pmacct adapts different data sources to a single output model of flow data. In this document, we aim to provide details on how the application, based on its configuration, extracts the information from these sources to populate BGP related fields.
# Short description of pmacct flow model
The output of pmacct corresponds to aggregated flow data. Data is aggregated in time and over flow attributes. Time aggregation is out of the scope of this document. Flow attribute aggregation reduce the number of output fields by aggregating the bytes/packets of the flows with the same characteristics. The aggregation fields that are used to define a flow can be configured with the "aggregate" keyword.
The next are the particular fields that we aim to describe here:
* BGP fields: 'src_as', 'dst_as', 'peer_src_as' , 'peer_dst_as', 'peer_dst_ip'
* NET fields: 'dst_net', 'src_mask', 'dst_mask', 'src_net'
* OTHER fields: 'peer_src_ip'
Most of these fields are self-descriptive. The only two that require further explanation are peer_src_ip, which is the device exporting flows, and peer_dst_ip, which is the BGP next-hop. Both fields are valuable when one wants to find node-to-node, interface-to-interface, or peer-to-peer traffic matrices, especially when collecting flow in ingress direction. In this case, peer_src_ip represents the entry point into the observed network.
# Sources of data
The aforementioned BGP and NET fields can be populated using any of the flow protocols (netflow, ipfix, sflow), but they can also be populated using BGP, BMP, IGP, files, etc. The configuration parameters used to select the data to populate the fields is controlled using nfacctd_as and nfacctd_net (sfacctd_as and sfacctd_net if using sflow). Next, we describe how the fields are extracted from each of these protocols. Although the application offers the flexibility to model different scenarios, it makes sense that the two configuration knobs are set aligned and hence **we assume that they both are configured to the same value**.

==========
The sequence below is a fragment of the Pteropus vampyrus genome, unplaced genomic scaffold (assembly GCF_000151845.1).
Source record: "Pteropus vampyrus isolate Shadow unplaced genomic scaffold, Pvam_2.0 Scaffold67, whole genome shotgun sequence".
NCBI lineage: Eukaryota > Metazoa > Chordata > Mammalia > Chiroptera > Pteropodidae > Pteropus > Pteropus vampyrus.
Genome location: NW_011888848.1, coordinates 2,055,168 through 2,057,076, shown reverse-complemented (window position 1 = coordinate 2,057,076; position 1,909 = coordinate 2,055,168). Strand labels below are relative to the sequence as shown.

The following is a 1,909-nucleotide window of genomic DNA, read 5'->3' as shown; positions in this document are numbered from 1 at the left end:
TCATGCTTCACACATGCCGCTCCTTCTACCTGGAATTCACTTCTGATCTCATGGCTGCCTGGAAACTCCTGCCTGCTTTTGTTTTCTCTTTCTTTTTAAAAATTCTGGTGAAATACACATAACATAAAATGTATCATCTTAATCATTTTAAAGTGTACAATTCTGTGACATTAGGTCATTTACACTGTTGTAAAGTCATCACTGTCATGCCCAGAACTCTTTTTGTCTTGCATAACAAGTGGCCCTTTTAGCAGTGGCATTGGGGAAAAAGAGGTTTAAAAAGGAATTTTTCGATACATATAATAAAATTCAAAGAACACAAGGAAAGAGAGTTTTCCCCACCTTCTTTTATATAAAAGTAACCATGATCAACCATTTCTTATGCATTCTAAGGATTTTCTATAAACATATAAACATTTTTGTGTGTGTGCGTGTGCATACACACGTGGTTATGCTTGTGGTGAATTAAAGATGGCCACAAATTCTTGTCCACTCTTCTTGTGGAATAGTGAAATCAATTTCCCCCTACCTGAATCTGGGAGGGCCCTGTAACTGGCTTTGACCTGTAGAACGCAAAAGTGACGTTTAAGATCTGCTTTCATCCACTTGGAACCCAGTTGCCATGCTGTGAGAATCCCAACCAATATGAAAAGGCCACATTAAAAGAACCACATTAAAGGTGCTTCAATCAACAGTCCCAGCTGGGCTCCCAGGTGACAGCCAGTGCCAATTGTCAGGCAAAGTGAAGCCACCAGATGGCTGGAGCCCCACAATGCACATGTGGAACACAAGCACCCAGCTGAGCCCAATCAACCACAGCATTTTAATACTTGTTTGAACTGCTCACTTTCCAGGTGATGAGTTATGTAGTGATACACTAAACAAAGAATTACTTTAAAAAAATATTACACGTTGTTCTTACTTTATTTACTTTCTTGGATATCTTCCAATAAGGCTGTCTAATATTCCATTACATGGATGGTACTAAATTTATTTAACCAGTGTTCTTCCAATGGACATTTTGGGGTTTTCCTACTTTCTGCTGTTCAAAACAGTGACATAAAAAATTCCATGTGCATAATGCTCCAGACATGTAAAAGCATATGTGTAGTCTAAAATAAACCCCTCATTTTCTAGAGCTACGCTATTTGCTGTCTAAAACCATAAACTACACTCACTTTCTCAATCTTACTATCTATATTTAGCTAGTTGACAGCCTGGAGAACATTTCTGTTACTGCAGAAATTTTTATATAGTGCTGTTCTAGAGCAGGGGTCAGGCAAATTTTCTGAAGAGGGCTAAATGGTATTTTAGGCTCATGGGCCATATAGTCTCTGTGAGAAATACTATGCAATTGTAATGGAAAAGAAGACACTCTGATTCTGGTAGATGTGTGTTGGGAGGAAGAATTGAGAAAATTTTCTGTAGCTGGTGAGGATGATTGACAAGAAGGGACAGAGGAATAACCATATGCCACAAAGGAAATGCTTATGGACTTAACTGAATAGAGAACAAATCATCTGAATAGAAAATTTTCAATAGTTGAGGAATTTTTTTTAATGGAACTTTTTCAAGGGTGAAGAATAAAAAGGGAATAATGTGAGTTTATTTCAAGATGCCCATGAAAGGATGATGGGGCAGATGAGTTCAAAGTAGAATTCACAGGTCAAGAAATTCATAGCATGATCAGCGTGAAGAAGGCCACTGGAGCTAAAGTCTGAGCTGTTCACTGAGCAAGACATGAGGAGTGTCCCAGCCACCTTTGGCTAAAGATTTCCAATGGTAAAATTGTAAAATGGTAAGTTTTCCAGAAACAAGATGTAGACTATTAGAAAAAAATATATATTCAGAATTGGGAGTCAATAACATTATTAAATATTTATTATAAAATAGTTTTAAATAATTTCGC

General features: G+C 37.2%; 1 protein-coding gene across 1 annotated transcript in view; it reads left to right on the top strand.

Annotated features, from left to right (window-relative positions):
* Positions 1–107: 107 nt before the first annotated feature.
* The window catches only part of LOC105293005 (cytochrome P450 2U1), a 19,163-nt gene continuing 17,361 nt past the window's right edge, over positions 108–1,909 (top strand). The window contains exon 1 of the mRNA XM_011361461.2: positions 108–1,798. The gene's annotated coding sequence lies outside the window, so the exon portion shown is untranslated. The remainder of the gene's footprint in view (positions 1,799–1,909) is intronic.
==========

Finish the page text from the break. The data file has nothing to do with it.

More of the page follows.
The same lookup procedure is performed for the src and dst ip.
nfacctd supports Netflow version 5 and version 9. IPFIX behaves similarly to Netflow version 9.
### Netflow v5
Netflow v5 does carry full NET information but carries limited BGP information: only the src_as and dst_as. pmacct offers the use_ip_next_hop keyword, which commands nfacctd to use the ip_next_hop as source for the peer_dst_ip field. ip_next_hop represents the IP address configured on the far end of the output link of the exporting device and hence finds little use in producing traffic matrices.
### Netflow v9/IPFIX
Netflow v9 and IPFIX both carry full NET information and also include optional fields that contain the BGP data, including but not limited to BGP next-hop. Note that the information is optional and, even if device supports these protocols, it is not guaranteed that it will populate the NET and BGP fields. "nfacctd -a" tells all supported fields and provides a description of each field.
sFlow v5 is able to optionally carry NET and BGP information. Just like NetFlow v9/IPFIX, being a modular protocol, even if device supports this protocol, it is not guaranteed that it will populate the NET and BGP fields. "sfacctd -a" tells all supported fields and provides a description of each field.
pmacct can BGP peer with the same devices exporting flows and use their BGP RIBs to complement or augment flow data with BGP information.
The process to find the BGP peer for a certain received flow is:
- If the IP address of the flow exporter corresponds to an existing BGP peer (either BGP ID or transport address), pmacct uses that peer BGP table.
- Alternatively, the bgp_agent_map can be used to relate a flow source to a BGP peer.
After pmacct selects a BGP peer, it retrieves the paths for the flow by doing a lookup of the flow dst ip. If a (single) path is found, it is used to populate the BGP and NET fields. In cases in which multiple paths are available for the flow (for instance, when the BGP peer advertises multiple paths to pmacct using the ADD-PATH capability), the result can be ambiguous (for example, in case the network runs BGP next-hop self). In this case, pmacct tries to match the flow to one of the available paths; if available, this is done by using the BGP next-hop field. A lookup is performed also against the flow src ip, for example, to determine the source ASN of a flow.